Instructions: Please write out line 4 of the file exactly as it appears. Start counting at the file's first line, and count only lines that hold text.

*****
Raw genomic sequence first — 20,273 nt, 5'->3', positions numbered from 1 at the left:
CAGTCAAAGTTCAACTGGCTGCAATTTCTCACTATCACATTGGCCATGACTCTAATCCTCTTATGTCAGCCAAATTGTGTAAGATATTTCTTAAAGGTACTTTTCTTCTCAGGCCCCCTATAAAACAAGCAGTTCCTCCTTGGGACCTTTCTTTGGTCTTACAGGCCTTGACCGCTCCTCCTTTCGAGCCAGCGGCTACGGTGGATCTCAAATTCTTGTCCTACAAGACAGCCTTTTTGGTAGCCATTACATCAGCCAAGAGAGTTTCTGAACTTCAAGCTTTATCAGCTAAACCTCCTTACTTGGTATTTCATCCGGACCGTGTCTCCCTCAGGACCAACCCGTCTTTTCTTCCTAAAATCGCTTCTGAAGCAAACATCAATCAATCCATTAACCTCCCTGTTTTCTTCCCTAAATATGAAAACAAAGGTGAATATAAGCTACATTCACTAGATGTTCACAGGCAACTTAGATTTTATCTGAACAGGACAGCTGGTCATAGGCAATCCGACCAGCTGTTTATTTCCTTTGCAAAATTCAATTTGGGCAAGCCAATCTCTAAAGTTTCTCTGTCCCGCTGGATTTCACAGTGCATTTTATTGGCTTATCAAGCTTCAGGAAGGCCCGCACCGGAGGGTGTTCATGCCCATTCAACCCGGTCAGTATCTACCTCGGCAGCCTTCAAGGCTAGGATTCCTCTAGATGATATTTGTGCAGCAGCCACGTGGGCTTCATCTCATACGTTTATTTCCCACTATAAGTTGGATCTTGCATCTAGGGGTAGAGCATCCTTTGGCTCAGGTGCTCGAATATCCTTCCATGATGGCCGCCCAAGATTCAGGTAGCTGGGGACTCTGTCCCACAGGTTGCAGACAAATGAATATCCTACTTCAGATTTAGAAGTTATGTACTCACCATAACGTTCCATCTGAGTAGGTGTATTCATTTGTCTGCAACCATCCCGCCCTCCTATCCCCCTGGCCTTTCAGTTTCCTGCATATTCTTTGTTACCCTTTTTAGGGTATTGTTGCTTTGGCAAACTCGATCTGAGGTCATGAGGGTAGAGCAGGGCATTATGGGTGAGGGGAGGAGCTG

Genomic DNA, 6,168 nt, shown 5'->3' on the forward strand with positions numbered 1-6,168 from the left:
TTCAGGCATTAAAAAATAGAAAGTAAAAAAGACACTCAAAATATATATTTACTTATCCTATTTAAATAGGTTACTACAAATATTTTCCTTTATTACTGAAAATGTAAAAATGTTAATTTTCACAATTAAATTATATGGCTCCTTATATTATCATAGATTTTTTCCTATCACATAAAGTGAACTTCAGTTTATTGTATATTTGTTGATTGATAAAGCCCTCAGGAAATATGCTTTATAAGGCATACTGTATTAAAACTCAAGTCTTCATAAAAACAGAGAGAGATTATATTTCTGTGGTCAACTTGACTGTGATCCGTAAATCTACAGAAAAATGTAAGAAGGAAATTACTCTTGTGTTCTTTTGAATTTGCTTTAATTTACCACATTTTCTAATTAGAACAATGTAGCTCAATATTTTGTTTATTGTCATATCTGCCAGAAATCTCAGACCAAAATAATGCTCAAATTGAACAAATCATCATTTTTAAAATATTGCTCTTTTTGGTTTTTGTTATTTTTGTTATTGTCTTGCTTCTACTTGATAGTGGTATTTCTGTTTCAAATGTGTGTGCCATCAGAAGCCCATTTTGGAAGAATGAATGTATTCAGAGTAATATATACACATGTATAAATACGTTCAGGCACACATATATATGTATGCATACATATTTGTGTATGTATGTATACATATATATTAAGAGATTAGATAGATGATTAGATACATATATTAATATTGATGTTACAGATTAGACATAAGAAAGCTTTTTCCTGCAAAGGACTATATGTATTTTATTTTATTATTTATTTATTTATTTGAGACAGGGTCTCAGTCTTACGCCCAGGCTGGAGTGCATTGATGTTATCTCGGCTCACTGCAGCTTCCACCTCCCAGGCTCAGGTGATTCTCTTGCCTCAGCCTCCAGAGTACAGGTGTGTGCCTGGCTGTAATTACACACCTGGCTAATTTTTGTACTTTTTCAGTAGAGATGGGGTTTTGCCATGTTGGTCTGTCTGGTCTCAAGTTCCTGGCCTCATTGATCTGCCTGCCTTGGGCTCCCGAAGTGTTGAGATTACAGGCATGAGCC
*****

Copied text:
TTCAGGCATTAAAAAATAGAAAGTAAAAAAGACACTCAAAATATATATTTACTTATCCTATTTAAATAGGTTACTACAAATATTTTCCTTTATTACTGAAAATGTAAAAATGTTAATTTTCACAATTAAATTATATGGCTCCTTATATTATCATAGATTTTTTCCTATCACATAAAGTGAACTTCAGTTTATTGTATATTTGTTGATTGATAAAGCCCTCAGGAAATATGCTTTATAAGGCATACTGTATTAAAACTCAAGTCTTCATAAAAACAGAGAGAGATTATATTTCTGTGGTCAACTTGACTGTGATCCGTAAATCTACAGAAAAATGTAAGAAGGAAATTACTCTTGTGTTCTTTTGAATTTGCTTTAATTTACCACATTTTCTAATTAGAACAATGTAGCTCAATATTTTGTTTATTGTCATATCTGCCAGAAATCTCAGACCAAAATAATGCTCAAATTGAACAAATCATCATTTTTAAAATATTGCTCTTTTTGGTTTTTGTTATTTTTGTTATTGTCTTGCTTCTACTTGATAGTGGTATTTCTGTTTCAAATGTGTGTGCCATCAGAAGCCCATTTTGGAAGAATGAATGTATTCAGAGTAATATATACACATGTATAAATACGTTCAGGCACACATATATATGTATGCATACATATTTGTGTATGTATGTATACATATATATTAAGAGATTAGATAGATGATTAGATACATATATTAATATTGATGTTACAGATTAGACATAAGAAAGCTTTTTCCTGCAAAGGACTATATGTATTTTATTTTATTATTTATTTATTTATTTGAGACAGGGTCTCAGTCTTACGCCCAGGCTGGAGTGCATTGATGTTATCTCGGCTCACTGCAGCTTCCACCTCCCAGGCTCAGGTGATTCTCTTGCCTCAGCCTCCAGAGTACAGGTGTGTGCCTGGCTGTAATTACACACCTGGCTAATTTTTGTACTTTTTCAGTAGAGATGGGGTTTTGCCATGTTGGTCTGTCTGGTCTCAAGTTCCTGGCCTCATTGATCTGCCTGCCTTGGGCTCCCGAAGTGTTGAGATTACAGGCATGAGCC